Dating old bottles blm
Often you can tell what a bottle was used for by its shape.For example, soda water and beer have distinctive shapes that were rarely used for other products.Values of bottles are determined by a variety of factors including age, rarity, demand, manufacture method, advertising and use, glass color, presence of a label, and eye appeal.Unless your bottle has a label or words embossed upon it which can be researched online, the biggest challenge facing the novice collector will be identifying the age of the bottle and its type or use.Iron pontils were solid disk that often left a metallic residue on the glass.Other pontils include sand pontils and glass tipped pontils. Most bottles made after about 1910 were made by machines, but of course many glassblowers continue to make bottles today, so a hand blown bottle is not necessarily an old bottle.These scars were made when the glass tipped pontil rod (which is used to hold molten glass while it is worked) was removed.
Bottles and jars produced between 18 used a lipping or pressing tool to apply the lips and prepare the object for closure.Machine made bottles generally have a distinct side mold seam visible on the body, shoulder, and all the way from the neck and may incorporate part of the lip.Bottles in the period of 1890 to 1910 were made by a combination of techniques ranging from being blown in a mold by hand with the top hand-finished, to machine made bottles that had minor hand finishing of the top.Collecting old bottles and jars can be an interesting and engaging hobby.Antique bottles command a high value, and collectors can make a profit while reselling antique bottles and jars.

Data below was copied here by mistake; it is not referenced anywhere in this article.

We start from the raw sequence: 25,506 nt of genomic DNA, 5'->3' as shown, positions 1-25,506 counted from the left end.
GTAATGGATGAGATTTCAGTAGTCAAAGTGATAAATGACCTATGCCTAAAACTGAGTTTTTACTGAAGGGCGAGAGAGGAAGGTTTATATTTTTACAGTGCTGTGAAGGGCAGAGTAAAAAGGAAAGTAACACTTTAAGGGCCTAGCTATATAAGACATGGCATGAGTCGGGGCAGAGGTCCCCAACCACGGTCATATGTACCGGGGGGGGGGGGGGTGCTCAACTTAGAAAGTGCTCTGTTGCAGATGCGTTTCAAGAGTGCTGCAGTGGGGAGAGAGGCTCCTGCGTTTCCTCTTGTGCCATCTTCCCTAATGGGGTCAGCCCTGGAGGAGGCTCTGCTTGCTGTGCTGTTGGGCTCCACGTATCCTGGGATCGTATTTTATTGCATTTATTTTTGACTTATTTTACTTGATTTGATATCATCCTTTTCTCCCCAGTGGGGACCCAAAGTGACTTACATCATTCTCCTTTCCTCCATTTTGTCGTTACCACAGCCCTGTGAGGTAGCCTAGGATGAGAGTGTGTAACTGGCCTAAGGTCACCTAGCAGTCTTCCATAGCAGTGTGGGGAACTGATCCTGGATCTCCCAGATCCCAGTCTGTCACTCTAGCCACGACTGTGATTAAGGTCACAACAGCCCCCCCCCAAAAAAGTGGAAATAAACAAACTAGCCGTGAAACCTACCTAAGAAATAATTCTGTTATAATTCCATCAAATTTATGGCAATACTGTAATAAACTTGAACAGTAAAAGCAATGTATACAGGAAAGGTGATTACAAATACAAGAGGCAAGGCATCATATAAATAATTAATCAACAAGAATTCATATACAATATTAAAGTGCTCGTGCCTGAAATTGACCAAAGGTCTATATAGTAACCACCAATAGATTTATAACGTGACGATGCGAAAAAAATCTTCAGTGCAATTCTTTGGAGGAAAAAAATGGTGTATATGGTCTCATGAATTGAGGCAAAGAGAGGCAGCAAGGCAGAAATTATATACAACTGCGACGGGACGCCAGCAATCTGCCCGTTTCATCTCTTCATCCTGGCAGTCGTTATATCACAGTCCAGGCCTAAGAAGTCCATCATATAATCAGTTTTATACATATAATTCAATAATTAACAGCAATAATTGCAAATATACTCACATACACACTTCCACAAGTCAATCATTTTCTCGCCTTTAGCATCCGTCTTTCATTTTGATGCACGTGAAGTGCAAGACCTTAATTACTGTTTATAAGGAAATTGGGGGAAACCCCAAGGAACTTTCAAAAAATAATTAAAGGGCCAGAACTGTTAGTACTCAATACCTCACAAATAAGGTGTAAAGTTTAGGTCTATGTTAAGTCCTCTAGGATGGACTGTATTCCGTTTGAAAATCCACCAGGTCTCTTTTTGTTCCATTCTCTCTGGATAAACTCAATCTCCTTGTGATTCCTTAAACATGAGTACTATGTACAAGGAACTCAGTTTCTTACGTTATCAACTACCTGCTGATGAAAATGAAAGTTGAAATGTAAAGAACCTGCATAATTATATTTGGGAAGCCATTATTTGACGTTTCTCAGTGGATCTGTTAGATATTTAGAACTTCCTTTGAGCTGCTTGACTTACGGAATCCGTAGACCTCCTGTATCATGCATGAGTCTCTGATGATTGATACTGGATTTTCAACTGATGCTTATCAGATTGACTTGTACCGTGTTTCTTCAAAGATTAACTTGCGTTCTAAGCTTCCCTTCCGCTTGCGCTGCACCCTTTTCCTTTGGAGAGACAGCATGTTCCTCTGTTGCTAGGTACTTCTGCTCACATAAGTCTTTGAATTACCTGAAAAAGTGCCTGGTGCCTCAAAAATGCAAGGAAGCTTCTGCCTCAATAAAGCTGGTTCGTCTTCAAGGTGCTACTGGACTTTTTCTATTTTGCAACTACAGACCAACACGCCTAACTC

The lipping tool applied an additional glass band around the opening of the neck and the glass band was then twisted in place, with the support of two other pieces clamped on its outside.